• Because of the various superior properties of gel bond castables / pumpables as described above, they yield longer campaign life, less downtime and so reduce cost of furnace operation.
  • Longer shelf life since there is no hydratable phase as in LCC, ULCC.

Applications of Gel Bond Castables / Pumpables (Gel Bond Monolithic Refractories)

Because of Gel bond Castables / Pumpables (Gel bond monolithic refractories) have been found to give better results in terms of both conveniences of applications as well as properties in almost all type of industries:

  • in cement industries - high temperature rotary kiln burning zone, rotary kiln incinerators lining
  • in glass industries - outside the Glass Melting Tank furnace and sidewalls and roofs
  • in Blast furnace trough - because of the better flowability these can be more conveniently installed by a pump with reduced installation time
  • in Torpedo and other transfer Ladles then Tundish back-up lining, Electric furnace Deltas and Runners
  • in secondary operations like - Reheating furnace hearth, roof. The installation of colloidal silica bonded castables / pumpables has shown significant improvement especially in reheating furnace roof areas, both during installation and drying (which has been found to take about 60% less time than the conventional ramming mixes & plastics)
Related Post: Benefits of using Steel Fibers and Organic Fibers in  Refractory Castables and other Monolithic refractories

Colloidal Silica / Silica Sol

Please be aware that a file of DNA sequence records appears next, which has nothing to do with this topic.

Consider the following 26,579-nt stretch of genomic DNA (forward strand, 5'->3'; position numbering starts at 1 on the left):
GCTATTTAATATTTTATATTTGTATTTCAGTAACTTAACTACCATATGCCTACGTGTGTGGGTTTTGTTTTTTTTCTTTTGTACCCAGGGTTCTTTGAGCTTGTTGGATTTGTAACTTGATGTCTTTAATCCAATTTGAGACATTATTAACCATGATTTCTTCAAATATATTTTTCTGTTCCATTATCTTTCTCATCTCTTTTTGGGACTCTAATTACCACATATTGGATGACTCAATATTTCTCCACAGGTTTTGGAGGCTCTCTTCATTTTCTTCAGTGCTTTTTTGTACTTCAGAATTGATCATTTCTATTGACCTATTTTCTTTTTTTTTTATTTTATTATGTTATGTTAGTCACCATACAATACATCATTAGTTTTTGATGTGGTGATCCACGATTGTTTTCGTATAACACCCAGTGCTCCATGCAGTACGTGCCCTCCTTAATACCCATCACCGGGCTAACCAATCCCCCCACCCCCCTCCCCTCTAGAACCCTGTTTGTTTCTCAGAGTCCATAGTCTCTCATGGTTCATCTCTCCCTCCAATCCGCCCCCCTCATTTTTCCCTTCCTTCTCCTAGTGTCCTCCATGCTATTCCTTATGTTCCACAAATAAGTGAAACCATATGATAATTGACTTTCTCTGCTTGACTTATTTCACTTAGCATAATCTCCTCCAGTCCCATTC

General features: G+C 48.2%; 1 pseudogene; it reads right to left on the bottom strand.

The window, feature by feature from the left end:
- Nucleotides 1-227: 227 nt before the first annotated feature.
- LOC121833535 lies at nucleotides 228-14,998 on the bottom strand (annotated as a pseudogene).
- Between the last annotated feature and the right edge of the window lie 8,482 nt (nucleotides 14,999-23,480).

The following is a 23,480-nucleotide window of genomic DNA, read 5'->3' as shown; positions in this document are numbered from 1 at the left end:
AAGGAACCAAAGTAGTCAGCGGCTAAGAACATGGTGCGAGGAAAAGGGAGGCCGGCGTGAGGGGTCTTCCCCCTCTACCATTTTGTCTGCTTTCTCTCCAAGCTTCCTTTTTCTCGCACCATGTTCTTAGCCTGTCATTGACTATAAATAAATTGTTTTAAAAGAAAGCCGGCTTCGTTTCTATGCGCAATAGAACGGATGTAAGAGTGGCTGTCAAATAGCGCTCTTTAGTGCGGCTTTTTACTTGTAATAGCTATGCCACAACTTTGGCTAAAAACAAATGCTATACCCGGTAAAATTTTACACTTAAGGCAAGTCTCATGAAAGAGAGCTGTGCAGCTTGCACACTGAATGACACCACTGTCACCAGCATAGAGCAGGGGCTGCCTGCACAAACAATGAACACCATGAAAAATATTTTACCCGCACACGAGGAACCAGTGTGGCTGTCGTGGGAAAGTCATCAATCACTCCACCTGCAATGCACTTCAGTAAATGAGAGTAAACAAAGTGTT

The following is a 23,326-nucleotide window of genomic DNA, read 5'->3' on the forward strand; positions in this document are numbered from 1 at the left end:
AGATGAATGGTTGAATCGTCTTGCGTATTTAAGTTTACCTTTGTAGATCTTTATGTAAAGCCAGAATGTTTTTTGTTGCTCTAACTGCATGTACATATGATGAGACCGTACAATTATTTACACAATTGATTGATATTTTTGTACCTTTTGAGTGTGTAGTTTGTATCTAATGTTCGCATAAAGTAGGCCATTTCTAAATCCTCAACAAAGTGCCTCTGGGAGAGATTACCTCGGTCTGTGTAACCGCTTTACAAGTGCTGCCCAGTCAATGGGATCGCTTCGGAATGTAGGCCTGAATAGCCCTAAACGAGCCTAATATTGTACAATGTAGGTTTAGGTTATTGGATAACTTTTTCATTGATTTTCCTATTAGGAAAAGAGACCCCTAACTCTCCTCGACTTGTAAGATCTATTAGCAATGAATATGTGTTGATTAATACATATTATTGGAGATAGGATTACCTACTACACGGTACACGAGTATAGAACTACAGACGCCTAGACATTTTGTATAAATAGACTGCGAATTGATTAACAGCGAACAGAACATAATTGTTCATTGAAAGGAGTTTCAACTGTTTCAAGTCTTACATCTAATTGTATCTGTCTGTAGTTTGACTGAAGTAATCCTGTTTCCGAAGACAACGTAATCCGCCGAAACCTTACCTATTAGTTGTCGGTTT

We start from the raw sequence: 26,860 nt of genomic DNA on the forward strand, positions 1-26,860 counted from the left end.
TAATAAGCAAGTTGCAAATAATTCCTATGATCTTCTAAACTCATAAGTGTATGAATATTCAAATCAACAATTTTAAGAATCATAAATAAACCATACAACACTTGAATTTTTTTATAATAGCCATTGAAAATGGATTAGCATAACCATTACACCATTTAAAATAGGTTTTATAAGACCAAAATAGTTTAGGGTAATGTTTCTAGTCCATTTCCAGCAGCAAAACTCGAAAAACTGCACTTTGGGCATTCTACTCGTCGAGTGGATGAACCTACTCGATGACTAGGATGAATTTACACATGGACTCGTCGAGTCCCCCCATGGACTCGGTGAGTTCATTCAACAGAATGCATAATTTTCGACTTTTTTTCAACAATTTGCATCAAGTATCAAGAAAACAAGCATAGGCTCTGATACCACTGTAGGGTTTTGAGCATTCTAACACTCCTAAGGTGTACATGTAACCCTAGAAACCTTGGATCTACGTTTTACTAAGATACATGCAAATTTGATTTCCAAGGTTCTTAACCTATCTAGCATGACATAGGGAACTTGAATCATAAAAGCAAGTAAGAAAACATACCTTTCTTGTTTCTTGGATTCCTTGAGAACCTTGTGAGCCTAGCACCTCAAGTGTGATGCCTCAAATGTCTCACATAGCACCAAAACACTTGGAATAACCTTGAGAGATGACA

Colloidal Silica or Sol or Silica Sol are the different names, consists of a stable dispersion amorphous silica particles. To achieve this, the silica particles must be small enough such that they are largely unaffected by gravity. Therefore, silica particle sizes are usually of the order of less than 100 nanometers. Initially colloidal silica was used in refractories for the purpose of coating in various applications like ingot casting, investment casting etc. It was during late 80’s when for the first time colloidal silica started to be used as bonding agent in monolithic refractories. During late 80’s refractories based on colloidal silica became available in the market in ramming, gunning and castable formulations. The development of gel bond refractories with colloidal silica as the bonding agent has been a major breakthrough in refractory technology. Since the type of colloidal silica used in refractories is available commercially, it became easy for many to take advantage of this technology. In lieu of conventional binders, colloidal silica can be used as bonding agent in all type of monolithic refractories such as castables, ramming and gunning mixes. Its use in castables has given rise to the convenience of refractory applications by pumping, thus providing a considerable advantage over conventional binders. Another big advantage is that unlike calcium aluminate cement bonded refractories; these refractories do not require following specific temperature parameters for drying and hence reduce drying flaws, installation time. Colloidal silica bonded castables / pumpables not only perform better and reduce costs of furnace operation, but also eliminate work place hazards for workers. The nano sized particles of colloidal silica, due to their higher viscosity consistency, maintain uniform inter-particulate distances resulting in increase of the permeability of the mix and hence provide smooth and speedy drying as well as improved reactivity also increasing the castable sinterability, promoting mullite formation. Colloidal silica bonded castables / pumpables can be extensively used in blast furnace cast house refractories (Alumina - Silicon Carbide - Graphite formulations) as well as for all other applications as mentioned above.